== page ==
Anyone here have a profitable woodworking business?
#51
  Re: Anyone here have a profitable woodworking business? by FloridaRetiree (Reason I ask is that...)
Since I have started beekeeping and making much of my own equipment.  I have had people ask for custom construction of hive boxes, not that I want to make a business or will it appears to be an underserved market then again it might just be in areas that have that kind of money to waste.
Phydeaux said "Loving your enemy and doing good for those that hurt you does not preclude killing them if they make that necessary."


Phil Thien

women have trouble understanding Trump's MAGA theme because they had so little involvement in making America great the first time around.

Reply
#52
  Re: Anyone here have a profitable woodworking business? by FloridaRetiree (Reason I ask is that...)
"Ive had to turn down some new customers because I didnt want to over extend myself and get pinched on lumber availability."

Are they still looking for small orders? I made a couple of urns to try to sell on Etsy, but no luck. It was more of an experiment than a real commercial venture.
Project Blog Got it all up-to-date, and I promise to keep it up-to-date.
Reply
#53
  Re: RE: Anyone here have a profitable woodworking business? by lincmercguy ("Ive had to turn dow...)
(06-19-2021, 01:21 AM)lincmercguy Wrote: "Ive had to turn down some new customers because I didnt want to over extend myself and get pinched on lumber availability."

Are they still looking for small orders? I made a couple of urns to try to sell on Etsy, but no luck. It was more of an experiment than a real commercial venture.

Doing one off retail urns is hard because you need to be in front of someone that just had a death....ie a funeral home....and that darn near impossible to do. The vast majority of people that buy on ebay and etsy are buying for themselves (pre planning) or the rare few that were disappointed with the selection at the funeral home. I was even on amazon for years and trying to get favored on their algorithm is harder than winning the lottery.....and thats everything there. 

I sell wholesale directly to the funeral homes and pet crematoriums. Its hard work to make them in volume, but orders are consistent. Its a much better business model to serve them, get paid 40% of retail, and sell hundreds of urns every week, than hold out for higher prices with retail and sell 3-4 retail urns a week and maybe have weeks were you get 1 or none. Cost of getting that customer is everything. Ive actually take down my website recently to have it rebuilt with only one or two pages as a to drive email contacts and not a direct sales tool.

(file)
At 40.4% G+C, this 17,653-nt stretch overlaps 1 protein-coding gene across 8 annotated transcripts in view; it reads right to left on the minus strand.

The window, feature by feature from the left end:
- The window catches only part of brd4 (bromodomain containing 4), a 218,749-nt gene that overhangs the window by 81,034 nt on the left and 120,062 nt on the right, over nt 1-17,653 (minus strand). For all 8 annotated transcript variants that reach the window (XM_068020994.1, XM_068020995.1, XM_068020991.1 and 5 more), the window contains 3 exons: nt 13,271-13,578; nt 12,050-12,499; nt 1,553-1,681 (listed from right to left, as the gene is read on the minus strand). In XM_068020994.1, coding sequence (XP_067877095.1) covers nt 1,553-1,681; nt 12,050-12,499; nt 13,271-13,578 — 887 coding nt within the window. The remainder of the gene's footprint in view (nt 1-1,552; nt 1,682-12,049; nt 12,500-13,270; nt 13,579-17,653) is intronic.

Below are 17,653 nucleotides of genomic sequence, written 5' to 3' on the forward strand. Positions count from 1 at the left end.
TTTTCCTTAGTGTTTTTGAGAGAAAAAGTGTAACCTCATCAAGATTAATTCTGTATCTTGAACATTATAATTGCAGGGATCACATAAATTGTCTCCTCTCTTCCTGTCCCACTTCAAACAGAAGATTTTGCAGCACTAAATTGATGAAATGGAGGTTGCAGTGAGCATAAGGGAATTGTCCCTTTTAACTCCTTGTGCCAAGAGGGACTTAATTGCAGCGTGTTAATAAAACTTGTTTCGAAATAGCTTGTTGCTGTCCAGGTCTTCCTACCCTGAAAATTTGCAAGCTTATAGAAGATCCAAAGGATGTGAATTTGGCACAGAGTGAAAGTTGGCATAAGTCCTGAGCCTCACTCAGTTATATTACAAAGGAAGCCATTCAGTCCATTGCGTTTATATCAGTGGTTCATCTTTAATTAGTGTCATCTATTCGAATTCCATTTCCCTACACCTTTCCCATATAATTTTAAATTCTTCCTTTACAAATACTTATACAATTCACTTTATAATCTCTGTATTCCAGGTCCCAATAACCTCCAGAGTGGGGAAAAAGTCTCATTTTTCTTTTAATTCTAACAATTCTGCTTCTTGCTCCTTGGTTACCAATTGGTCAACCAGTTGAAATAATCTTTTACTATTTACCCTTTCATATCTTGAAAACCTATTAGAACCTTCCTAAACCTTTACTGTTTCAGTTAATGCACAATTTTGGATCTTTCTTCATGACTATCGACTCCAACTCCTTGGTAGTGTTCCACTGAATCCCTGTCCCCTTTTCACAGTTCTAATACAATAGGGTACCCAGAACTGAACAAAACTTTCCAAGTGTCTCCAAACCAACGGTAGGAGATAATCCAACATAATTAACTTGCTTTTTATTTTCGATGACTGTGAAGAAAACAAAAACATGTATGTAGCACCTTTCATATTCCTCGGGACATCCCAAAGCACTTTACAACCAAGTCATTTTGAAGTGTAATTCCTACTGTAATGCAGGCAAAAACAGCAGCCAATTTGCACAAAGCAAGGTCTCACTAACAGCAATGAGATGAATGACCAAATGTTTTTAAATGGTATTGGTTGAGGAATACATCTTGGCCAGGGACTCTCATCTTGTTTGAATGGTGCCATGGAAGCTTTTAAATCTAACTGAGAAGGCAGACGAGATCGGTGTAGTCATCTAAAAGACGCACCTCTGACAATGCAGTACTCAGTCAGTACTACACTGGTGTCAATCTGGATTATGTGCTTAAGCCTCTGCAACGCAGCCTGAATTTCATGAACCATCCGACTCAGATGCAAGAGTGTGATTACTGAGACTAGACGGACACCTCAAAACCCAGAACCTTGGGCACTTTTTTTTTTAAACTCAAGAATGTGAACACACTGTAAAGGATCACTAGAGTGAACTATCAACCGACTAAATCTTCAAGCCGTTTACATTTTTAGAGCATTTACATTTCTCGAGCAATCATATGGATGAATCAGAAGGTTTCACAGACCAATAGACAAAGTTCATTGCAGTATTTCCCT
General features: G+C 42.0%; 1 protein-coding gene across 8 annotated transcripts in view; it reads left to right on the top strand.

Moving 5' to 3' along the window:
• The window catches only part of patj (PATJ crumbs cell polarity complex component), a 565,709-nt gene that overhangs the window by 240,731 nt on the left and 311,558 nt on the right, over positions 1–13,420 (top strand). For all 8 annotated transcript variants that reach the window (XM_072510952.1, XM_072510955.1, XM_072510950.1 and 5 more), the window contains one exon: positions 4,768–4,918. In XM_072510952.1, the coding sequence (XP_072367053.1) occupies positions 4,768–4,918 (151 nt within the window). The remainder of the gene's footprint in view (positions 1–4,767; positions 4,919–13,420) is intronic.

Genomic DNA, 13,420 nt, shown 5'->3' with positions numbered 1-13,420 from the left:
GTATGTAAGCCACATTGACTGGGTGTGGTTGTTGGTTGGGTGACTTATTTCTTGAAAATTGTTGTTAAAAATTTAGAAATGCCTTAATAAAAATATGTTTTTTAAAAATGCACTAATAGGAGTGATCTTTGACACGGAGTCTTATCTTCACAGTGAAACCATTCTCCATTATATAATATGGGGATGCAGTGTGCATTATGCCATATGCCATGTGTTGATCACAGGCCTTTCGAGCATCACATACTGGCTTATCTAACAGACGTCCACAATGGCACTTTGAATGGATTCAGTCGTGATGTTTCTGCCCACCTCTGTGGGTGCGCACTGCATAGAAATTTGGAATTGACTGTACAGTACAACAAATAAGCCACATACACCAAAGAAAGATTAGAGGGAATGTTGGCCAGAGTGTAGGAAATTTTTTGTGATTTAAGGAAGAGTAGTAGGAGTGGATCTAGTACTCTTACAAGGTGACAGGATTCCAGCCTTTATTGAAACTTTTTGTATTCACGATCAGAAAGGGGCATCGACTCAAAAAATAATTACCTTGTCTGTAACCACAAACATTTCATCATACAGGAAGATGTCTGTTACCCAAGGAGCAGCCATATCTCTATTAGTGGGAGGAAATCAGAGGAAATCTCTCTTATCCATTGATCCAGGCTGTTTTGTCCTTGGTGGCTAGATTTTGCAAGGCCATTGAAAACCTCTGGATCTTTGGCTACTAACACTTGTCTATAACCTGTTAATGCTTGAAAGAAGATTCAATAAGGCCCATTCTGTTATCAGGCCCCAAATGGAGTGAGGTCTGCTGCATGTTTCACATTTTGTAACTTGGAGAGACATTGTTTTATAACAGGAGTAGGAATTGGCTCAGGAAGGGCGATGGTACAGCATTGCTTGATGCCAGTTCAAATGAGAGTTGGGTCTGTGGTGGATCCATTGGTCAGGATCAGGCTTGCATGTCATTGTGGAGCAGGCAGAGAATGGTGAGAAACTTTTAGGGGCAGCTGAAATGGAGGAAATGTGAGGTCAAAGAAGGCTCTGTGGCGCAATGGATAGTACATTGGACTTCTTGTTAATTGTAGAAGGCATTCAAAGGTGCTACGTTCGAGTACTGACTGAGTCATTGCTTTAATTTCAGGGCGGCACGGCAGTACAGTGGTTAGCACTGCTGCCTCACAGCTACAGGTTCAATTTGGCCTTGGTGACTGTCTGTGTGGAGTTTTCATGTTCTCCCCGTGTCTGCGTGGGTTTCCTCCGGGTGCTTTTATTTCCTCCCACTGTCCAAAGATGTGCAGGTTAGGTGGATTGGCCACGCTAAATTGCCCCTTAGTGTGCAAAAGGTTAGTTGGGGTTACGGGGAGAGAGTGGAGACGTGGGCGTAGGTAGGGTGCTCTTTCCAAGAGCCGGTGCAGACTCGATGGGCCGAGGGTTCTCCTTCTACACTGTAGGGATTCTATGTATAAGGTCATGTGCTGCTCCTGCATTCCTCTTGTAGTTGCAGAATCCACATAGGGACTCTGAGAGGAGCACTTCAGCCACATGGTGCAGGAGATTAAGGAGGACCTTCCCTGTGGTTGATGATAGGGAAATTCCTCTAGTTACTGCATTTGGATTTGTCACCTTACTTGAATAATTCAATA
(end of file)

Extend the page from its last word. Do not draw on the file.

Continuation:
So most people that approach me recently are funeral homes, and want to bring in 4-6 urns to "be a stop gap" until they get the cheap Chinese crap. Most funeral homes seem to be of the "this is how weve done it" mindset and dont wanna change. I was in one locally here where I only got a foot in the door because of the director was hired from another home I dealt with. They brought in 12 urns, turned them in 6 weeks and she told me the owner didnt want them because they make the other urns look bad. Common sense would say maybe have one or two of those and offer more of mine 
Smirk Thats not how it works. They buy $25 urns from china and sell them for hundreds. 
Uhoh I think some places are really poorly managed.....but then again I guess thats why I make urns and dont run a funeral home.......I dont know their innerworkings. 

If you want to sell on etsy or ebay (or even amazon) pet urns are much easier because 95% of vets return cremains in a cardboard box then people go looking. But again with so many cheap POS chineese stapled together and painted fiberboard out there for $20 an urn, its hard to educate people why a $40-50 solid wood urn is better. Its the ikea furniture mentality in peoples minds.

Once Favre hangs it up though, it years of cellar dwelling for the Pack. (Geoff 12-18-07)  



Reply
#54
  
(06-18-2021, 09:09 AM)NaGlll Wrote: I had the idea of starting my own company when I was tired of moving from place to place. And as the years go by, it becomes more and more challenging to work. I decided to do woodworking because many people saw and cut wood, but not many companies or small firms process wood. By the way, I know that the situation is similar in the oil industry.
However, the most challenging thing was the paperwork. Then I paid taxes as a sole proprietor. Registration of various documents lasted several months. It is very tiring. So I advise you to go (DELETED)

BAM !!
[Image: usa-flag-waving-united-states-of-america...if-clr.gif]
Reply
#55
  Re: RE: Anyone here have a profitable woodworking business? by badwhiskey (I make hundreds of d...)